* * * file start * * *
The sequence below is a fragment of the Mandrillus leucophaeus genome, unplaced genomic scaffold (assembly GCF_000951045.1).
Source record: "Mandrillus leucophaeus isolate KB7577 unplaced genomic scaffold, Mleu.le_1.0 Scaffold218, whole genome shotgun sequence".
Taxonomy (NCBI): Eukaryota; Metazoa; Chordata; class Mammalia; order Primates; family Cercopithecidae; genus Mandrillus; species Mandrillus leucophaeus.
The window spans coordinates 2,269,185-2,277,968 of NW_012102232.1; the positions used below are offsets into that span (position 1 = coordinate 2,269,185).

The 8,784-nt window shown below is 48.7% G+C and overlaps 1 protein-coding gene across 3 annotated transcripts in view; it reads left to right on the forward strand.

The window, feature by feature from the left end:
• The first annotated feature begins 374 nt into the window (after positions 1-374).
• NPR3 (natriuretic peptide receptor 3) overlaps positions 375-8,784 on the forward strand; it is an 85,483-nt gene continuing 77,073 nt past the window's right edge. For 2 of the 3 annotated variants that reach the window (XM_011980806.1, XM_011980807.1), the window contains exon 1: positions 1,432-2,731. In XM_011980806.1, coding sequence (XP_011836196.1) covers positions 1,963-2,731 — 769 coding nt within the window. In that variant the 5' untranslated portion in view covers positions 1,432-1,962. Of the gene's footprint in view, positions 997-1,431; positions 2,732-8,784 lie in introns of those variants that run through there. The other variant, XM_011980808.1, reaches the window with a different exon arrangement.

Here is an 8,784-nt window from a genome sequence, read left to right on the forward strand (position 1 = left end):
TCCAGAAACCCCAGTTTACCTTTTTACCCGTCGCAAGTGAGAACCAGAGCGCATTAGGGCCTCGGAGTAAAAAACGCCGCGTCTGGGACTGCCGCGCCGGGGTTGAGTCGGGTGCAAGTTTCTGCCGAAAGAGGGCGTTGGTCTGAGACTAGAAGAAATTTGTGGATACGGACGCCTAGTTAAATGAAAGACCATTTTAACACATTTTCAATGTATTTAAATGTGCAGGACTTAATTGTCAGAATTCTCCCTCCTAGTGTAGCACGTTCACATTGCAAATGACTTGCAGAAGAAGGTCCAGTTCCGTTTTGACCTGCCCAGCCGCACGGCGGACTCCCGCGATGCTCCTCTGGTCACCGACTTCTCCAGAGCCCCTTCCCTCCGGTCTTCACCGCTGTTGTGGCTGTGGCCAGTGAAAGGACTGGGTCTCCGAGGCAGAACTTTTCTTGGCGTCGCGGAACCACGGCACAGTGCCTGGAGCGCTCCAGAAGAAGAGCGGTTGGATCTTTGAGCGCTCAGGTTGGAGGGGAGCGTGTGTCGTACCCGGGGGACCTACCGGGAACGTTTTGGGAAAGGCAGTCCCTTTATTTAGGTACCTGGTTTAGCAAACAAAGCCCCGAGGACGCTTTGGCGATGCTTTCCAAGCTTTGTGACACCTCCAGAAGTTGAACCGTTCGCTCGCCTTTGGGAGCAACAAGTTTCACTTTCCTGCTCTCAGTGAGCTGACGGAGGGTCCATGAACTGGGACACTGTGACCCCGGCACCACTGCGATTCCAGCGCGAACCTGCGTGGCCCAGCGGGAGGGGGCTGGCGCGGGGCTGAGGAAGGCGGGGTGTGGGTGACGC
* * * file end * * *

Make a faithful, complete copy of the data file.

The sequence below is a fragment of the Mandrillus leucophaeus genome, unplaced genomic scaffold (assembly GCF_000951045.1).
Source record: "Mandrillus leucophaeus isolate KB7577 unplaced genomic scaffold, Mleu.le_1.0 Scaffold218, whole genome shotgun sequence".
Taxonomy (NCBI): Eukaryota; Metazoa; Chordata; class Mammalia; order Primates; family Cercopithecidae; genus Mandrillus; species Mandrillus leucophaeus.
The window spans coordinates 2,269,185-2,277,968 of NW_012102232.1; the positions used below are offsets into that span (position 1 = coordinate 2,269,185).

The 8,784-nt window shown below is 48.7% G+C and overlaps 1 protein-coding gene across 3 annotated transcripts in view; it reads left to right on the forward strand.

The window, feature by feature from the left end:
• The first annotated feature begins 374 nt into the window (after positions 1-374).
• NPR3 (natriuretic peptide receptor 3) overlaps positions 375-8,784 on the forward strand; it is an 85,483-nt gene continuing 77,073 nt past the window's right edge. For 2 of the 3 annotated variants that reach the window (XM_011980806.1, XM_011980807.1), the window contains exon 1: positions 1,432-2,731. In XM_011980806.1, coding sequence (XP_011836196.1) covers positions 1,963-2,731 — 769 coding nt within the window. In that variant the 5' untranslated portion in view covers positions 1,432-1,962. Of the gene's footprint in view, positions 997-1,431; positions 2,732-8,784 lie in introns of those variants that run through there. The other variant, XM_011980808.1, reaches the window with a different exon arrangement.

Here is an 8,784-nt window from a genome sequence, read left to right on the forward strand (position 1 = left end):
TCCAGAAACCCCAGTTTACCTTTTTACCCGTCGCAAGTGAGAACCAGAGCGCATTAGGGCCTCGGAGTAAAAAACGCCGCGTCTGGGACTGCCGCGCCGGGGTTGAGTCGGGTGCAAGTTTCTGCCGAAAGAGGGCGTTGGTCTGAGACTAGAAGAAATTTGTGGATACGGACGCCTAGTTAAATGAAAGACCATTTTAACACATTTTCAATGTATTTAAATGTGCAGGACTTAATTGTCAGAATTCTCCCTCCTAGTGTAGCACGTTCACATTGCAAATGACTTGCAGAAGAAGGTCCAGTTCCGTTTTGACCTGCCCAGCCGCACGGCGGACTCCCGCGATGCTCCTCTGGTCACCGACTTCTCCAGAGCCCCTTCCCTCCGGTCTTCACCGCTGTTGTGGCTGTGGCCAGTGAAAGGACTGGGTCTCCGAGGCAGAACTTTTCTTGGCGTCGCGGAACCACGGCACAGTGCCTGGAGCGCTCCAGAAGAAGAGCGGTTGGATCTTTGAGCGCTCAGGTTGGAGGGGAGCGTGTGTCGTACCCGGGGGACCTACCGGGAACGTTTTGGGAAAGGCAGTCCCTTTATTTAGGTACCTGGTTTAGCAAACAAAGCCCCGAGGACGCTTTGGCGATGCTTTCCAAGCTTTGTGACACCTCCAGAAGTTGAACCGTTCGCTCGCCTTTGGGAGCAACAAGTTTCACTTTCCTGCTCTCAGTGAGCTGACGGAGGGTCCATGAACTGGGACACTGTGACCCCGGCACCACTGCGATTCCAGCGCGAACCTGCGTGGCCCAGCGGGAGGGGGCTGGCGCGGGGCTGAGGAAGGCGGGGTGTGGGTGACGC